“The Elephant in the Room”: How Will We Solve New York’s Mental Health Crisis?

City First Lady Chirlane McCray, via Wikimedia Commons

In recent years, First Lady Charlene McCray has made improving the city’s mental healthcare the focus of her career. Her concern stems from awareness of sobering statistics–one out of every four or five adult New Yorkers suffers from some type of mental health condition; eight percent of high school students have attempted suicide–as well as from a deeply personal place: McCray’s parents both suffered from depression as she was growing up. 

“I didn’t know that they were suffering from depression—I didn’t have that word in my vocabulary,” McCray said at a press conference at Gracie Mansion yesterday, where she gave a progress report on her staunch efforts to tackle the city’s mental health crisis. “But now that I look back on it… it’s quite obvious to me now that that’s what was going on.” A friend of McCray’s from high school committed suicide at age 26, a “devastating” loss she’s carried “all these years.” When her daughter, Chiara de Blasio, was diagnosed with anxiety and depression at 16–about which she’s spoken publicly and movingly–McCray’s commitment to fighting mental illness deepened. It was “a tipping point,” she said.

“It’s always been the elephant in the room, wherever I go,” McCray said of mental illness. “If it was identified as a public health problem, like the flu or cancer or breast cancer—any of those things—we would be saying ‘This is a crisis!’ And it is a crisis.” She cited research showing that depression, not grades, is the determining factor when it comes to how long it will take a City University of New York (CUNY) student to graduate.

McCray called for a drastic rethinking of mental health, suggesting that treatment for mental illness should begin with prevention. In the case of physical illness, we’re taught starting in childhood to seek medical care as soon as the earliest symptoms are detected, but this standard often isn’t applied to illness of a psychological or emotional nature. Because of stigma, lack of education, and other factors, people suffering from mental illness are often reluctant to seek help, and often wait to do so until the situation is dire–when they’ve, say, lost their job and relationship due to depression and alcoholism.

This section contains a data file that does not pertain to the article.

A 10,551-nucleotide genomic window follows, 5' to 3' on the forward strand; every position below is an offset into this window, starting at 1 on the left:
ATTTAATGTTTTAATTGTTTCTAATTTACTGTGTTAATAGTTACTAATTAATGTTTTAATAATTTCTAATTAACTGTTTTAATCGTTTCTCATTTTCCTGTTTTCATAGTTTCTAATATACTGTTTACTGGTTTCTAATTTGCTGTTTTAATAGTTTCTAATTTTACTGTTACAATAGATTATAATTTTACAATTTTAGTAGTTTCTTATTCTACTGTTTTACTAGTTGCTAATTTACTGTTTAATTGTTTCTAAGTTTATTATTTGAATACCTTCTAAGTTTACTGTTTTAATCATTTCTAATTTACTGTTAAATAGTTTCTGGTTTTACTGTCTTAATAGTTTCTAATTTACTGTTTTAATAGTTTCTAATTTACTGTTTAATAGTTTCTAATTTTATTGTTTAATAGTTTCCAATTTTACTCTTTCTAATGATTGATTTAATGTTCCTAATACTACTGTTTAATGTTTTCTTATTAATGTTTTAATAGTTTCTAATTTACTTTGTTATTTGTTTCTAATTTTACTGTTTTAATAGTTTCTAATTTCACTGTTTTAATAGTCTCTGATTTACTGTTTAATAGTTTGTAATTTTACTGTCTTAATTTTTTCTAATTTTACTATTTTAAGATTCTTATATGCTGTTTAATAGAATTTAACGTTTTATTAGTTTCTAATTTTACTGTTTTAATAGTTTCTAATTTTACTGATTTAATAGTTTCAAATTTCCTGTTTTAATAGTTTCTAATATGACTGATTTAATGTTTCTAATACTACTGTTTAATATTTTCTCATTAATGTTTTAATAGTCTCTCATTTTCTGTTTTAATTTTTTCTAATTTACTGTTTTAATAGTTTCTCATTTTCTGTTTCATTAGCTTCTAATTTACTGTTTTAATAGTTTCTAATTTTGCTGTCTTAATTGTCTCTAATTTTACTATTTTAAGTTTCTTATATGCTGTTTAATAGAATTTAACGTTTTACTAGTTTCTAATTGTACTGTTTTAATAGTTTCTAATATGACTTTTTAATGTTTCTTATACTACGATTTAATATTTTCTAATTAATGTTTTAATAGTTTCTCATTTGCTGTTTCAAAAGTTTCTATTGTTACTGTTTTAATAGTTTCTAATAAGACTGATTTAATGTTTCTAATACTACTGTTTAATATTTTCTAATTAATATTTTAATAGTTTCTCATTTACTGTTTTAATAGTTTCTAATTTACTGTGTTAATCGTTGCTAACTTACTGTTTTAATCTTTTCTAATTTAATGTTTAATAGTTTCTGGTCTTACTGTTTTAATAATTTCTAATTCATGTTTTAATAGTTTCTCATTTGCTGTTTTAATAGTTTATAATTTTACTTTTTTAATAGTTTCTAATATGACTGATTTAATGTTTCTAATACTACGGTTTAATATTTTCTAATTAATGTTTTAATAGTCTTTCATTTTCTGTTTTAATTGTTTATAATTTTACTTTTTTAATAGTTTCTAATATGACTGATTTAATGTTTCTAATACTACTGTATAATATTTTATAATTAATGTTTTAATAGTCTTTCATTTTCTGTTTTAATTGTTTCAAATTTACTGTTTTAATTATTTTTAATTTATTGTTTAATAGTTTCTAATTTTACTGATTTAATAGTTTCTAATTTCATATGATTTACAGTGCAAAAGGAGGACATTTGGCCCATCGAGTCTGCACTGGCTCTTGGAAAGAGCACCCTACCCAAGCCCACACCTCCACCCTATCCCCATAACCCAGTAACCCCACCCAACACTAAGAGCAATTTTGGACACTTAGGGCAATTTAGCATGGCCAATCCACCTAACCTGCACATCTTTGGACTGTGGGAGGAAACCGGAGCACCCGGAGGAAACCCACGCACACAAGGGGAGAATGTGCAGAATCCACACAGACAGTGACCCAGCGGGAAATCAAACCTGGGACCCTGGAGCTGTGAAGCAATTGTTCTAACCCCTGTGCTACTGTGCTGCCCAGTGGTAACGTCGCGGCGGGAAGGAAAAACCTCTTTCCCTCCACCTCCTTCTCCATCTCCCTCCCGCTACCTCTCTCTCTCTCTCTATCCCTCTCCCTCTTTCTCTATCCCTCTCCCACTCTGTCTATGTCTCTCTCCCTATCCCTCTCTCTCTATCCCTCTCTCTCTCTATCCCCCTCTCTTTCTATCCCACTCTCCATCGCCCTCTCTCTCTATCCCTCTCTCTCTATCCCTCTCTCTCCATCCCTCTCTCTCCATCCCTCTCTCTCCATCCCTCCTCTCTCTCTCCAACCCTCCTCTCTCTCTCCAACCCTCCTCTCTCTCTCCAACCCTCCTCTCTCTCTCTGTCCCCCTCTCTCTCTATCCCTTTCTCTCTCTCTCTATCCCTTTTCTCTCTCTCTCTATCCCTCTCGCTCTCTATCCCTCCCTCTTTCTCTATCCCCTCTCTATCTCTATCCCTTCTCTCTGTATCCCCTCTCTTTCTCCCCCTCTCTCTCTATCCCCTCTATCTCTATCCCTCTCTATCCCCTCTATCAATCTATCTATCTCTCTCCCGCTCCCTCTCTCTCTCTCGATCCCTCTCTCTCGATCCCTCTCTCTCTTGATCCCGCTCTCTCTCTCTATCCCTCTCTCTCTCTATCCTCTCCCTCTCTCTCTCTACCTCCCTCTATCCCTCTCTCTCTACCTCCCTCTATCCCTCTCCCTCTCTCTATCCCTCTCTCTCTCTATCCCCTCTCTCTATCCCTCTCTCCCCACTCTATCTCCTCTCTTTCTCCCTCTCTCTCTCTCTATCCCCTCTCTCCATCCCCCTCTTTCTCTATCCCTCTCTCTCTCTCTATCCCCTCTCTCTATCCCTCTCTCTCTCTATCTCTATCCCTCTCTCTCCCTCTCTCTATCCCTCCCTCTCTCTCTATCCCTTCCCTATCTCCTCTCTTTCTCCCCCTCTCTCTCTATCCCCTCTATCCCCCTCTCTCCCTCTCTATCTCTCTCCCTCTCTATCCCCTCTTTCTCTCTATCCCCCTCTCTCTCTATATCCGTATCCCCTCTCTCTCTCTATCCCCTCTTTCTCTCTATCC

“Kids get weighed, they get their eyes checked, but there’s also the other component—their emotional health. When people don’t get the services they need when they need them, it just grows and grows,” McCray said. “It becomes a problem for the family, community—and sometimes it becomes news.”

The Mayor’s new executive budget includes  $78.3 million in funding for new services meant to aid “the most vulnerable New Yorkers,” with “the toughest time and the fewest options” when it comes to mental health. With this budget, McCray is in the process of creating a guide to how mental illness will be treated in the city. She said her roadmap will include four components:

  1. It will measure mental illness statistics throughout the city, to clarify its ubiquity and seriousness.
  2. McCray will present “a bold vision” for new, more effective treatment of mental illness in the city.
  3. It will increase and improve documentation for existing mental health programs in the city.
  4. It will introduce a multi-year agenda for dealing with mental health.

Efforts to improve mental healthcare have already begun. De Blasio’s NYC Safe program, launched on August 6th, aims to better track and treat the mentally ill and violent.

[via The Brooklyn Eagle]

Around Brooklyn

See More

NO COMMENTS

LEAVE A REPLY